Gruen’s research lies at the intersection of ethical theory and practice, with a particular focus on issues that impact those often overlooked in traditional ethical investigations (e.g. women, people of color, non-human animals). She has published extensively on topics in animal ethics, ecofeminism, and practical ethics more broadly, and is currently thinking about intersections of race, gender, and species and chimpanzees.

 

 

Jennifer Tucker Talks Gun Control in Boston Globe op-ed, on WNPR’s ‘Scramble’

Jennifer Tucker

Jennifer Tucker

Associate Professor of History Jennifer Tucker is the co-author of an op-ed in the Boston Globe titled, “What the Clean Air Act can teach us about reducing gun violence.” Tucker and co-author Matthew Miller of Northeastern University write, “The recent scandal over Volkswagen’s polluting engines vividly illustrates the contrast between the way Americans, and in particular elected officials, treat guns and the way we (and our elected officials) treat cars — both of which kill approximately 32,000 Americans every year.”

The Clean Air Act, passed in 1970, has averted tens of thousands of premature deaths though “a systematic and scientific approach to the impact of the actors of private actors (from auto owners to power station operators) on the health of their fellow citizens. The force of the law was then used to ensure that these externalities were borne by the companies contributing to the problem.”

Tucker and Miller argue the same approach should be applied to regulating firearms. At present, legislation now exempts guns from federal consumer-safety laws and provides immunity for gun manufacturers and dealers from liability lawsuits. And since 1996, the Centers for Disease Control has been effectively barred from funding research into the cause of firearm-related deaths.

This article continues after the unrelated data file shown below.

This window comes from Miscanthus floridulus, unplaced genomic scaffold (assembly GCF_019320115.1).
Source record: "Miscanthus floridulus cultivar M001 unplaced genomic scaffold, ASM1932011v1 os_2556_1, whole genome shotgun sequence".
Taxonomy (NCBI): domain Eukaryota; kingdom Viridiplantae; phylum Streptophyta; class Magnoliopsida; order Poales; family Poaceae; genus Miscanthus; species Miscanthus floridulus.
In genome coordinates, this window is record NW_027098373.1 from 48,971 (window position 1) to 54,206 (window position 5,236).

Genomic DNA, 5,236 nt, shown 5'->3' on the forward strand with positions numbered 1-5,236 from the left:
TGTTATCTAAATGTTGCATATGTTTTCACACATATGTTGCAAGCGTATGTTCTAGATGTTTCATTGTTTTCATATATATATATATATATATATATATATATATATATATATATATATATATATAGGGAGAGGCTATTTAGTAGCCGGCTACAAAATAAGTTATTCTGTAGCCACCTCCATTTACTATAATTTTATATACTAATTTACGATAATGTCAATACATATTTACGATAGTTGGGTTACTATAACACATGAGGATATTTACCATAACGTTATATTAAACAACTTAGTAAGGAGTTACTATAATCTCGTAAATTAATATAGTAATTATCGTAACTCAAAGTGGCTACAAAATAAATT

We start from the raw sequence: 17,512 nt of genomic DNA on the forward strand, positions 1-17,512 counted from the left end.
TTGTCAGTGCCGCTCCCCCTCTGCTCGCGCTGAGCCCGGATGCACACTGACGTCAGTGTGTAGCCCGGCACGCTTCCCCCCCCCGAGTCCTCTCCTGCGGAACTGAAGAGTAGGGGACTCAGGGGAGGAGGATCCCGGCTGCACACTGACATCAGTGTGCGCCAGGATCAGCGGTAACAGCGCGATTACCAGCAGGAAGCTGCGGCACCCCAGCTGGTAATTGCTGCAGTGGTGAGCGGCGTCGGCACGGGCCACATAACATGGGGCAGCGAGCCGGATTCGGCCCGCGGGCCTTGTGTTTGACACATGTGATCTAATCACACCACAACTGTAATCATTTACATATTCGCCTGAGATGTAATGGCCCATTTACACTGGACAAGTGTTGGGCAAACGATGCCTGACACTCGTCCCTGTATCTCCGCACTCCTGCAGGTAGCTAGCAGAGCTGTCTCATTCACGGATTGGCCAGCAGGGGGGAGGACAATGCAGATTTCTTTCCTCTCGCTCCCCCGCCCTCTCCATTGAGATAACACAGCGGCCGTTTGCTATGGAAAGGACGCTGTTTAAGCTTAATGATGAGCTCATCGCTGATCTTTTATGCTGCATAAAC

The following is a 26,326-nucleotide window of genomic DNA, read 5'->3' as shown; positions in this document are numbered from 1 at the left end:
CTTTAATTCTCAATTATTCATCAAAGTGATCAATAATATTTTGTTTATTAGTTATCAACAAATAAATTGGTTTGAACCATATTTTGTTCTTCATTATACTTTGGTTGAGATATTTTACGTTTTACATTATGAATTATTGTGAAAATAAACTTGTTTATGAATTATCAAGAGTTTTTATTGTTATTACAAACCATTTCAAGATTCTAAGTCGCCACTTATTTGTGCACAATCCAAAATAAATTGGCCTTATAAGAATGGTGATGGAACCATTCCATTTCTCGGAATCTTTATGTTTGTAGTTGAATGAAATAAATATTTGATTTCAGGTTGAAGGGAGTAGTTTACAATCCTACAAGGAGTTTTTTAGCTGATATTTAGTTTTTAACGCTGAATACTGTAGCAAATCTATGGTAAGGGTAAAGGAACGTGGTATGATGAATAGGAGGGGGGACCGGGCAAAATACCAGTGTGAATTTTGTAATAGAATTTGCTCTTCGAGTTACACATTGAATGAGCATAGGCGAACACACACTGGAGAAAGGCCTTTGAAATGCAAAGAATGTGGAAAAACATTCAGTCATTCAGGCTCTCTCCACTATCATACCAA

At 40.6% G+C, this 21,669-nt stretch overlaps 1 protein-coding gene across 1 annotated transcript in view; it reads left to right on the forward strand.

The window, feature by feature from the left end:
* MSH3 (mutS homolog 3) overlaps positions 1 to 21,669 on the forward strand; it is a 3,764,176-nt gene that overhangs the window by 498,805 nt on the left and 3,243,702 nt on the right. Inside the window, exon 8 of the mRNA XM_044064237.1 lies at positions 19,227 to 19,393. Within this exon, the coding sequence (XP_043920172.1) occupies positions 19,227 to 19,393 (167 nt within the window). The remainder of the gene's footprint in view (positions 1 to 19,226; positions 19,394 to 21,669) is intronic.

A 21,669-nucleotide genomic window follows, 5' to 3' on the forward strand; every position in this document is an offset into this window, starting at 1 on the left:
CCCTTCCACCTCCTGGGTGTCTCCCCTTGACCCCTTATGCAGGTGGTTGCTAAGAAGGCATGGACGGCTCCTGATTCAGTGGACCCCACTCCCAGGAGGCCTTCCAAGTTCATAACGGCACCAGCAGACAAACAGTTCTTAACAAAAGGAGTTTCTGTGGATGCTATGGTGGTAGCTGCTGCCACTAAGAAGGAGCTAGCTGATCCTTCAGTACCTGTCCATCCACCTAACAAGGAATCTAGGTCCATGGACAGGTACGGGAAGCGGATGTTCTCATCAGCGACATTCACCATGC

Tucker also was a guest this week on WNPR’s “The Scramble” in a discussion about gun control, following the mass shooting at a community college in Oregon.

“Our nation’s lax attitude toward gun proliferation is partly the result of a Hollywood version of gun technology,” said Tucker. “There’s a 1953 movie ‘Shane,’ which has had a powerful influence. Shane is a gun fighter and in a conversation about gun control, he says ‘A gun is just a tool. It’s as good or bad as the man who uses it. We’ve heard this notion a lot, but that’s certainly not a notion… that we apply to other consumer products in America. We could take, for example, the recent scandal over Volkswagen’s polluting engines to illustrate this difference. So after Volkswagen’s recent admission that it used illegal devices to cheat on admission testing of diesel vehicles in the United States, the company faces billions of dollars of fines along with expensive recalls and class action lawsuits and criminal charges.”